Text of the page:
Mark Your Calendars–Second SLS Hot Fire Test Now March 18

Mark Your Calendars–Second SLS Hot Fire Test Now March 18

NASA announced today it will conduct the second Space Launch System (SLS) hot fire test on March 18. If successful, it will be the final step before sending the SLS core stage to Kennedy Space Center in preparation for the first SLS launch.  NASA officials continue to insist that launch could take place this year, but most bets are on 2022.

The Boeing-built SLS core stage, equipped with four Aerojet Rocketdyne RS-25 engines left over from the space shuttle program, is going through a series of eight “Green Run” tests at NASA’s Stennis Space Center in Mississippi.  The hot fire test, where all four engines are ignited as the booster is strapped down to a test stand, is the last.

Ultimately, SLS is designed to be even more powerful than the Saturn V rocket that sent astronauts to the Moon five decades ago. This version is a step in that direction and will send crews in Lockheed Martin-built Orion capsules to lunar orbit where they will meet up with Human Landing Systems (HLS) to take them down to and back from the surface.  A competition is underway to select one or two companies to build HLS vehicles.

NASA attempted the hot fire test on January 16, but computers terminated the test after 67 seconds instead of 485 seconds because of the conservative test parameters that were set.  This is not a test vehicle, but the actual core stage that will be used for the first SLS launch.  NASA needs to ensure the testing does not damage it.

NASA decided to redo the test and scheduled it for February 25, but a problem with a pre-valve forced another delay.

Today, the agency announced March 18 is the new target date, leaving some on Twitter to lament this Green Run test would not be a day earlier on St. Patrick’s Day.

The test originally was supposed to take place in the fall of 2020, but slipped to January 2021 due to a number of factors including the closure of Stennis Space Center several times last year because of COVID-19 and five hurricanes.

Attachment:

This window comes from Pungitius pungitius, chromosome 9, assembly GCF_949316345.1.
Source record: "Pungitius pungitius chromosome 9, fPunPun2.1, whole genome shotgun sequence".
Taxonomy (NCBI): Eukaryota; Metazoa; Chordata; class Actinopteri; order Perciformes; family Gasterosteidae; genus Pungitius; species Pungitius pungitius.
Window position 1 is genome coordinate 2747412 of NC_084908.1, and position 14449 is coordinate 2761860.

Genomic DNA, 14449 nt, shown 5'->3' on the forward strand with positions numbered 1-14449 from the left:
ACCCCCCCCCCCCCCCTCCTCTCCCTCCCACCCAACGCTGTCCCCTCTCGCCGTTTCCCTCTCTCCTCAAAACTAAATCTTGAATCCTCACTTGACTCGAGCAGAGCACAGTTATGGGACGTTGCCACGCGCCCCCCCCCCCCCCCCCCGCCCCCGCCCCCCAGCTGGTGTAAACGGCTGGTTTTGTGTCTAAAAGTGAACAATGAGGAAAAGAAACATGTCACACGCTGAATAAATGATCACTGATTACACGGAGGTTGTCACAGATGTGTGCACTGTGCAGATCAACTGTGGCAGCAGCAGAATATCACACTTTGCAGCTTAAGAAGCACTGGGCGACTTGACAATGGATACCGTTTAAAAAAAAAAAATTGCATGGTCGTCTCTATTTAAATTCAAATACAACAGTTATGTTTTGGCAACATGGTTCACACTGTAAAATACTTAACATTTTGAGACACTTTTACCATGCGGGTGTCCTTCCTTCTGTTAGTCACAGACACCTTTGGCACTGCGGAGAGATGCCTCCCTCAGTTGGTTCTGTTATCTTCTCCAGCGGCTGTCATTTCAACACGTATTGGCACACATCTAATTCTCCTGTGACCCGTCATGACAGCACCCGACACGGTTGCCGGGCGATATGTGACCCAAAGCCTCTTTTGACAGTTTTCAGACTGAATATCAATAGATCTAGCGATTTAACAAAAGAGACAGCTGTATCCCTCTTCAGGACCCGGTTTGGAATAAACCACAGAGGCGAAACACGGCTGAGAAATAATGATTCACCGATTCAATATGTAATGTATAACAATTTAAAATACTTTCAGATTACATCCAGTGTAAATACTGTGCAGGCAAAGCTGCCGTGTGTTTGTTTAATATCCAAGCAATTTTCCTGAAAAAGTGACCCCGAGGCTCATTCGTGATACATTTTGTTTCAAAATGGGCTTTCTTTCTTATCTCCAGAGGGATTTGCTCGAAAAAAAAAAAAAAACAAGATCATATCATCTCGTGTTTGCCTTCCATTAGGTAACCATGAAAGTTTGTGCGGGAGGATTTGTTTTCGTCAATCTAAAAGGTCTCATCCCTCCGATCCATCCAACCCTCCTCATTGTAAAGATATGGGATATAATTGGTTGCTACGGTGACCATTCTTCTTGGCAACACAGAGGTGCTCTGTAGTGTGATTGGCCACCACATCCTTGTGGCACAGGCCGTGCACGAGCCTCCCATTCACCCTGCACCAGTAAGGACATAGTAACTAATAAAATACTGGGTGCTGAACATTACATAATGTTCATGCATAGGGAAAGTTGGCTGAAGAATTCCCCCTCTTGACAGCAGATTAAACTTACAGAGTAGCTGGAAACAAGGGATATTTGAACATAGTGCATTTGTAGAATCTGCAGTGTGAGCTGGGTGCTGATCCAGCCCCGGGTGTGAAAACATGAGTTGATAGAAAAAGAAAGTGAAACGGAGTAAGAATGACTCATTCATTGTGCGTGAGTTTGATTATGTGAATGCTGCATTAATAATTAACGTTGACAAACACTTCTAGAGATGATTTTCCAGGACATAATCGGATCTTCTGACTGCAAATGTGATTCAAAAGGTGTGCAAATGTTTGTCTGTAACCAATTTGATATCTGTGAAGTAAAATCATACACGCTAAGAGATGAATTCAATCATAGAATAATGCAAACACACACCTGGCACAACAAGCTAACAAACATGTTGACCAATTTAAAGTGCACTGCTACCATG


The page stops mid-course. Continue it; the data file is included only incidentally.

The first SLS launch, Artemis-I, is an uncrewed test flight of SLS and Orion. The first flight with a crew, Artemis-II, is expected in 2023.  Under the Trump Administration’s schedule, in 2024 Artemis-III was to deliver the first astronauts to land on the Moon since 1972.  The 2024 deadline coincided with the end of a second Trump term if he had been reelected and was considered overly ambitious technically and budgetarily by almost everyone.

The Biden Administration supports the Artemis program, but has not indicated what schedule it has in mind.

Congress directed NASA to build SLS and Orion in the 2010 NASA Authorization Act after President Obama cancelled the George W. Bush Administration’s Constellation program.  In 2014, NASA committed  to the first launch in November 2018. That slipped to December 2019-June 2020, then to mid-late 2021.

That plan envisioned completing the tests at Stennis and shipping the core stage to Kennedy Space Center (KSC) in January for mating with the rest of the rocket — the Orion capsule, two Northrop Grumman Solid Rocket Boosters, a Boeing upper stage, and other hardware.

Artist’s illustration of an SLS rocket at the launch pad with an Orion capsule on top. The core stage is orange.  Credit: NASA

NASA and Boeing officials have said in the past it will take about a month after the hot fire test to have the core stage ready to put on a barge for transportation to KSC. That means it will ship in late April if this test goes well, months later than planned. They have not said how they will make up the lost time and still launch this year, which is why there is such wide-spread skepticism about the date.

Meanwhile, NASA is getting the other parts in place and completed stacking the SRBs yesterday. In December, NASA SLS program manager John Honeycutt confirmed the stacked SRBs have a 12-month time limit before they need to be destacked and inspected, but added they were reviewing that requirement.

User Comments has the right (but not the obligation) to monitor the comments and to remove any materials it deems inappropriate.  We do not post comments that include links to other websites since we have no control over that content nor can we verify the security of such links.